$http.jsonp(String(userQueryCommand)).success(function (response) {
    $scope.userData = response.user;

Here the response is stored into a $scope is an application object here. Using the $scope.userData variable , we access the data and display it on the screen using Javascript, HTML and CSS.

<div id="contactCard" style="pull-right">
    <div class="panel panel-default">
        <div class="panel-heading clearfix">
            <h3 class="panel-title pull-left">User 1 Profile</h3>
        <div class="list-group">
            <div class="list-group-item">
                <img src="{{userData.profile_image_url}}" alt="" style="pull-left">
                <h4 class="list-group-item-heading" >{{}}</h4>

In this app am also adding keyboard action and validations of fields which will not allow users to search for an empty query using this simple line in the input field.

ng-keyup="$event.keyCode == 13 && query1 != '' && query != '' ? Search() : null"



Continue ReadingHow the Compare Twitter Profiles loklak App works

Introducing Priority Kaizen Harvester for loklak server

In the previous blog post, I discussed the changes made in loklak’s Kaizen harvester so it could be extended and other harvesting strategies could be introduced. Those changes made it possible to introduce a new harvesting strategy as PriorityKaizen harvester which uses a priority queue to store the queries that are to be processed. In this blog post, I will be discussing the process through which this new harvesting strategy was introduced in loklak.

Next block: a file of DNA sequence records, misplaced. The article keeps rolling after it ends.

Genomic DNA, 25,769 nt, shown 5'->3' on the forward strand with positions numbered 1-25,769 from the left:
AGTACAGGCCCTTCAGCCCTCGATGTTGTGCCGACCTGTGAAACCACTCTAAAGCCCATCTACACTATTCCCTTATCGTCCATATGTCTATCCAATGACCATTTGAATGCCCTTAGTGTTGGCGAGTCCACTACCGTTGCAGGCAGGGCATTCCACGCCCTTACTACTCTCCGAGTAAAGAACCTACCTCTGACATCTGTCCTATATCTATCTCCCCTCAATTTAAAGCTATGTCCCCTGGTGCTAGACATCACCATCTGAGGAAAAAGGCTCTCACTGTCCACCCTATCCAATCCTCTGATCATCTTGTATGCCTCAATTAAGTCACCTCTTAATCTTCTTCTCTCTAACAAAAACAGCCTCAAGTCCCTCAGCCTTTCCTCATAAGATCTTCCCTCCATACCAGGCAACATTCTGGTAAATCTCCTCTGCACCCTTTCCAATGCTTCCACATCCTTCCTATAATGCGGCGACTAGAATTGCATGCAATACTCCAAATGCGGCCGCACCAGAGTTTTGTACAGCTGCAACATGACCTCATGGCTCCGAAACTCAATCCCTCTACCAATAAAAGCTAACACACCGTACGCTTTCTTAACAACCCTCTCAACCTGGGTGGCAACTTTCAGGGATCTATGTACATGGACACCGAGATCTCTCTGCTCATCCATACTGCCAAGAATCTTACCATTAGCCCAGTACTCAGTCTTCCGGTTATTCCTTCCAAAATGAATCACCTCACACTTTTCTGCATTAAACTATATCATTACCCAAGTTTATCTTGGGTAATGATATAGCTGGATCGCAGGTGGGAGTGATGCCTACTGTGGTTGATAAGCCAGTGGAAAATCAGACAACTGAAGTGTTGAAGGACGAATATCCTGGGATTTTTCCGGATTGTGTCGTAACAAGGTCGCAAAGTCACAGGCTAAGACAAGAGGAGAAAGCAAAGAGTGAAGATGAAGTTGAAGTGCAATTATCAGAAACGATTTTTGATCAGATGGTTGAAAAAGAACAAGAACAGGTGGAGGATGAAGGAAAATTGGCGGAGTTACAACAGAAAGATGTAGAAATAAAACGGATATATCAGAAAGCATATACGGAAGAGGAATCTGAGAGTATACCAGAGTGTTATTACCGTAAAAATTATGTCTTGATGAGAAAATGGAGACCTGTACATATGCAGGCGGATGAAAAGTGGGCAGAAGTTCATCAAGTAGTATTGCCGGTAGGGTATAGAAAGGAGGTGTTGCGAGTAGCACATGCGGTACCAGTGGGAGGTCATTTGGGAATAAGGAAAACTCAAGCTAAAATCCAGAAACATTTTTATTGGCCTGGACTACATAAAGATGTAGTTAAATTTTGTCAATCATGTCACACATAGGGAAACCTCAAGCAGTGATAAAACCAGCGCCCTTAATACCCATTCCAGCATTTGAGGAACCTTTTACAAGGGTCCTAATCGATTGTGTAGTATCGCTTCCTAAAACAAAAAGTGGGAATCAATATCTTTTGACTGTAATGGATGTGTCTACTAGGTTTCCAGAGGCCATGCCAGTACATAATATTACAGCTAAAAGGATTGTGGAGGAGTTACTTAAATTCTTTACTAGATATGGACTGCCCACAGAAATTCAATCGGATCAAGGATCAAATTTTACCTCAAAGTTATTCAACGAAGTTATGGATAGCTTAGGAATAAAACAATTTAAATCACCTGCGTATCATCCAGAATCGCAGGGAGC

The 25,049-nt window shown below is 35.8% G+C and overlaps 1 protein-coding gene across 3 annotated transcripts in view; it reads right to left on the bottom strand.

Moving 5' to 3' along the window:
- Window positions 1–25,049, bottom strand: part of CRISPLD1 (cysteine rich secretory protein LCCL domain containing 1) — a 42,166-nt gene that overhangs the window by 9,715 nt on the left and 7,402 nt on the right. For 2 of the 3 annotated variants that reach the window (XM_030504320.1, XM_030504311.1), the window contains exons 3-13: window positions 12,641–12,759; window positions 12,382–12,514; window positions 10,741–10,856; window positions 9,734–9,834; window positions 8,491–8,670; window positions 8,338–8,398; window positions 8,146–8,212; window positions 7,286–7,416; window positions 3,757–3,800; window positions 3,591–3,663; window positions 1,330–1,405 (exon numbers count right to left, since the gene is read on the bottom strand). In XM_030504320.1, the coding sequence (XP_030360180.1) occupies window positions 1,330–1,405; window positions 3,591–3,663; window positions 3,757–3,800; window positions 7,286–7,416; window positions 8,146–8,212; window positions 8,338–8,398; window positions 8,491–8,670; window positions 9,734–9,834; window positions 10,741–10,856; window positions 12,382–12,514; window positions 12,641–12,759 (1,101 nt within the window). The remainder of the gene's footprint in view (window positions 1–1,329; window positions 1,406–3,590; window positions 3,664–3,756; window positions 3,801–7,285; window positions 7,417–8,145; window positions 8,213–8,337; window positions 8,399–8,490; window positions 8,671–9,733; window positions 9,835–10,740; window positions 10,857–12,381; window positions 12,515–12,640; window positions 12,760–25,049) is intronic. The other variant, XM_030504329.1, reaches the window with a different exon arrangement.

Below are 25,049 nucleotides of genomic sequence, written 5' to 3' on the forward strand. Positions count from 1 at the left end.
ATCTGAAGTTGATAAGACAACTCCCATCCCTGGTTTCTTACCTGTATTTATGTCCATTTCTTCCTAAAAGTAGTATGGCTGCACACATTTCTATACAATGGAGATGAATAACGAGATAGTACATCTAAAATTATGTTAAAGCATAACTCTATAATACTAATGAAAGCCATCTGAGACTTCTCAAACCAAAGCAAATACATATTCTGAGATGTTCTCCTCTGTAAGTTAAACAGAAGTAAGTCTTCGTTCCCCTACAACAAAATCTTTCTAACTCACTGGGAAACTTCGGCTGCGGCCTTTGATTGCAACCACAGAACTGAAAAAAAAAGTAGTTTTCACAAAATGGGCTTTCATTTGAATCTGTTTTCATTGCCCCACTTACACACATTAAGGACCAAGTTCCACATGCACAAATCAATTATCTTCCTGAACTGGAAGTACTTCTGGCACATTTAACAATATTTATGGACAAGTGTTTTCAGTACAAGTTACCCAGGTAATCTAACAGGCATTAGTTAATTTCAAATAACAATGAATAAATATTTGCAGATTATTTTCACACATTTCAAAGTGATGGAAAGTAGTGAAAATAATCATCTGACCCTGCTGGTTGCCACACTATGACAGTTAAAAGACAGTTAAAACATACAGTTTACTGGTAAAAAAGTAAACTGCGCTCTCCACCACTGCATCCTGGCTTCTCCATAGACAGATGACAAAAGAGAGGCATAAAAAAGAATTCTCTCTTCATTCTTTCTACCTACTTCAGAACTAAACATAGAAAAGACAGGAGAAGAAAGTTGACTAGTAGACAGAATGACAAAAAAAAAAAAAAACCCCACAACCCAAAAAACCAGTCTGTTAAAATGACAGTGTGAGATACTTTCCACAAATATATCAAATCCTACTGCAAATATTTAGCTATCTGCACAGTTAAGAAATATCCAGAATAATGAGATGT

Background, motivation and approach

Before jumping into the changes, we first need to understand that why do we need this new harvesting strategy. Let us start by discussing the issue with the Kaizen harvester.

The produce consumer imbalance in Kaizen harvester

Kaizen uses a simple hash queue to store queries. When the queue is full, new queries are dropped. But numbers of queries produced after searching for one query is much higher than the consumption rate, i.e. the queries are bound to overflow and new queries that arrive would get dropped. (See loklak/loklak_server#1156)

Learnings from attempt to add blocking queue for queries

As a solution to this problem, I first tried to use a blocking queue to store the queries. In this implementation, the producers would get blocked before putting the queries in the queue if it is full and would wait until there is space for more. This way, we would have a good balance between consumers and producers as the consumers would be waiting until producers can free up space for them –

public class BlockingKaizenHarvester extends KaizenHarvester {
   public BlockingKaizenHarvester() {
       super(new KaizenQueries() {
           private BlockingQueue<String> queries = new ArrayBlockingQueue<>(maxSize);

           public boolean addQuery(String query) {
               if (this.queries.contains(query)) {
                   return false;
               try {
                   this.queries.offer(query, this.blockingTimeout, TimeUnit.SECONDS);
                   return true;
               } catch (InterruptedException e) {
                   DAO.severe("BlockingKaizen Couldn't add query: " + query, e);
                   return false;
           public String getQuery() {
               try {
                   return this.queries.take();